Are You Worrying About Something or Someone? Research Says It’s A Waste of Time
By Ahmad Amirali
Generally, as human, we almost spent half of our life worrying about something or someone related/unrelated to our lives. Students worry about their future or the exams which are due, teachers worry about the course completion, parents worry about their children’s performance in their school, school worry about how to overcome the shortfall of teachers and the resources in upcoming years. Everybody is somehow engaged in some sort of activity or thinking that makes them involved in a feeling called – worry. Why we worry about certain situations and is it healthy?
We worry when we start assuming that we have no longer hold on a certain situation or we start questioning or doubting our own methods of solving an issue that might be important to us. However, researchers believe that worry is a useless emotion. Recently, I read a book review of Tara Westover book The Educated. In her book, she illustrated her years of experiences of exploring belief systems she was raised with; they were so extreme that it might have been easier to challenge the thought alterations through her education. However, worry is deceptive, often justified and at the same time useless. It can be defined as ‘to give way to anxiety or unease; allow one’s mind to dwell on difficulty or troubles.’ The key is that it is ‘giving way’ to anxiety and allowing your mind to fixate on problems.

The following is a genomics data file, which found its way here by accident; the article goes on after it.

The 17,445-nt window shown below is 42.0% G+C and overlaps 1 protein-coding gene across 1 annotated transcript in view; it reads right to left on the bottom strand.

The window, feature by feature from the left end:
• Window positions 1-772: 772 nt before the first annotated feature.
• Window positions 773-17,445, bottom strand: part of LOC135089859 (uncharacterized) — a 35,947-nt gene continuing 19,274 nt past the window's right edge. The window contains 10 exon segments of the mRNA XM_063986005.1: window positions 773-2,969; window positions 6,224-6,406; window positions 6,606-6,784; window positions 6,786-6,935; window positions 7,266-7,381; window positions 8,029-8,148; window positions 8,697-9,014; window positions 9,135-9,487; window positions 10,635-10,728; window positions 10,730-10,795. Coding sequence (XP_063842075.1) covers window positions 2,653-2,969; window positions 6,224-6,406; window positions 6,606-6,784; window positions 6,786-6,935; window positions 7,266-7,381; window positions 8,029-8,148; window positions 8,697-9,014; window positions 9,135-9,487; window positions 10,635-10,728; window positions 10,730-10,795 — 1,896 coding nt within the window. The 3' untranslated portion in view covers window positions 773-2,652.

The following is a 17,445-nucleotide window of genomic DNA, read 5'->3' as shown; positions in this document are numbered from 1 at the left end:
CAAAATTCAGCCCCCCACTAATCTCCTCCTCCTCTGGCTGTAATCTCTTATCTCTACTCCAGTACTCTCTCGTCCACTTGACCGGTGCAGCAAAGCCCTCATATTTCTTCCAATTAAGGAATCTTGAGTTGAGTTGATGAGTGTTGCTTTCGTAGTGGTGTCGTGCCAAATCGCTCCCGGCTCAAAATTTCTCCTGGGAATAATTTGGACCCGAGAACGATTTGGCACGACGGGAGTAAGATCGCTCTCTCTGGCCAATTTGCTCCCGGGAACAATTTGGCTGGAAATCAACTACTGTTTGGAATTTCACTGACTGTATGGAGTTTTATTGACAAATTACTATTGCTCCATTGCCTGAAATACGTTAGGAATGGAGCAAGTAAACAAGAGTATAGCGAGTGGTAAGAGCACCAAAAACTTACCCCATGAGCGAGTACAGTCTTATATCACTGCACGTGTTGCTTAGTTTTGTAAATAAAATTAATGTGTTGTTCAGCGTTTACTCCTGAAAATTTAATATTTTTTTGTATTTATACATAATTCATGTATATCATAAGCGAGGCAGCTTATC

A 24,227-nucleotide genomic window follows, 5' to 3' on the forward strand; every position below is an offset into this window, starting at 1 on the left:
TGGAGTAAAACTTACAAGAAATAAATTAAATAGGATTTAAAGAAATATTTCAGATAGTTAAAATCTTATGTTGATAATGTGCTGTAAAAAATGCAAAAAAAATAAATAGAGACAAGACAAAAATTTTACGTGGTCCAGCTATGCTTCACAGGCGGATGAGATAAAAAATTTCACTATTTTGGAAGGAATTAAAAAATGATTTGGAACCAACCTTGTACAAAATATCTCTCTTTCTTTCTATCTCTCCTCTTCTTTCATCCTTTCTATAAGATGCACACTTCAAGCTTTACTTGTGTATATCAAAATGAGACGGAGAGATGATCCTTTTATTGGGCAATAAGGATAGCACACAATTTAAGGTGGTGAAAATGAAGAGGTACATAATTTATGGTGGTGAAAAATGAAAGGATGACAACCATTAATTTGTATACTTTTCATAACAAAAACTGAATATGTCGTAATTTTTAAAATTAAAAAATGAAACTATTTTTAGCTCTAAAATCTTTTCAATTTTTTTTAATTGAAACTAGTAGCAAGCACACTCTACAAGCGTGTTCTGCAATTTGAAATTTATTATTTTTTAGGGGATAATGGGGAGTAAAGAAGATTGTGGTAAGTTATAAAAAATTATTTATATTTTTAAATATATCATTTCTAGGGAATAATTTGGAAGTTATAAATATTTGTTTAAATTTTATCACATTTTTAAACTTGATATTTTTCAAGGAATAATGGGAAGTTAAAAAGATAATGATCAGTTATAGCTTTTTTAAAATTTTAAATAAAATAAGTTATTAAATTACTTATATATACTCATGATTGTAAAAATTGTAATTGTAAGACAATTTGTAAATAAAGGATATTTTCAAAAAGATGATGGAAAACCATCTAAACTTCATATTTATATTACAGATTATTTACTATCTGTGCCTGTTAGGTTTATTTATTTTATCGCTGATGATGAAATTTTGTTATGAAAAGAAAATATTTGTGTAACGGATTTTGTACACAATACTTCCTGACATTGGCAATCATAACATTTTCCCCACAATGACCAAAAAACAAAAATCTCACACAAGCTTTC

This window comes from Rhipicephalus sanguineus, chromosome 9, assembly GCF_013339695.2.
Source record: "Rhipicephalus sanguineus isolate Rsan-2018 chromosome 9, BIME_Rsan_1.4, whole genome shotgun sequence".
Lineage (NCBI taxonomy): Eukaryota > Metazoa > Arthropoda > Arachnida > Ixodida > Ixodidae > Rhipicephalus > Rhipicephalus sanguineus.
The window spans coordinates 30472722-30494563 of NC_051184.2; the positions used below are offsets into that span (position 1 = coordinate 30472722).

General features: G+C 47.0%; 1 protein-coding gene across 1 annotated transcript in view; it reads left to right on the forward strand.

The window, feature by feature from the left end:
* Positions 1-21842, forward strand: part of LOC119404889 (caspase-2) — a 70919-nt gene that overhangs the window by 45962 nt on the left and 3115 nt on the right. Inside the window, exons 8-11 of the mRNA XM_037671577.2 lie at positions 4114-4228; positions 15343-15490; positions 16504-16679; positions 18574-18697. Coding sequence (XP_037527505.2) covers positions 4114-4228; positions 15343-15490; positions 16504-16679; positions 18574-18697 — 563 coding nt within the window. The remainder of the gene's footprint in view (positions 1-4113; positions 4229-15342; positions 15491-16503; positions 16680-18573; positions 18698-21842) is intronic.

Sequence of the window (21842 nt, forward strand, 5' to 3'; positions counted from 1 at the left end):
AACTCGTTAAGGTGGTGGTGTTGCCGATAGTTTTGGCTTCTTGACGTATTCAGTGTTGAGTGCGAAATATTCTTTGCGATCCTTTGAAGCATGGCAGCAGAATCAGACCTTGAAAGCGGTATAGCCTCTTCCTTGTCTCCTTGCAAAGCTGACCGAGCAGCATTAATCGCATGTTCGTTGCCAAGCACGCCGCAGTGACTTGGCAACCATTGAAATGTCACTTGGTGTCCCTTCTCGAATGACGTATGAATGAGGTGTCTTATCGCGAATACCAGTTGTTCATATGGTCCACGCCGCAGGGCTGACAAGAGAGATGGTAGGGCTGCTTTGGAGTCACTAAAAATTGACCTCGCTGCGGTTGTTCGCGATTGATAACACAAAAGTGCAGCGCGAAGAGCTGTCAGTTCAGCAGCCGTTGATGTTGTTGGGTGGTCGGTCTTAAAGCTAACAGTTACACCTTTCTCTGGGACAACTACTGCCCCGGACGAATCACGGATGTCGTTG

Those who are worriers often justify their thoughts and behaviours as being prudent, heading off danger and protective in some way. Many people who worry a lot tend anxiety disorders, even though they do not have mental health issues previously. Moreover, people who constantly listens to the worst-case scenarios would hurt their lives because they always worry about the safety of their lives. They started to overthink about the unknown/unseen dangers they might have from someone or something. Be careful, watch out… just a few of the statements that can become almost superstitious when not said, because what if the one time I don’t say them, something bad happens.
If you think that I am not worrying enough, research indicates that 85% of what subjects worried about did not happen, and of the things that did happen, 79% was manageable, which means that 97% of what you worry about could be a product of your mind. However, worry does not lead to action; it leads to more worry or contagious worry.
Personally, not as a teacher but a layman, I worry a lot that sometimes I felt frustrated and started hating everyone, and everything that surrounds me. However, recently, I changed my thinking routine and developed a sense that if anything is going to happen with me, it will be destined for me to happen. So, why would I need to worry on such things which are not even in my control. Since last year, I made a point where I am less concerned about such uncontrollable things, and I am going good in both personal and professional life.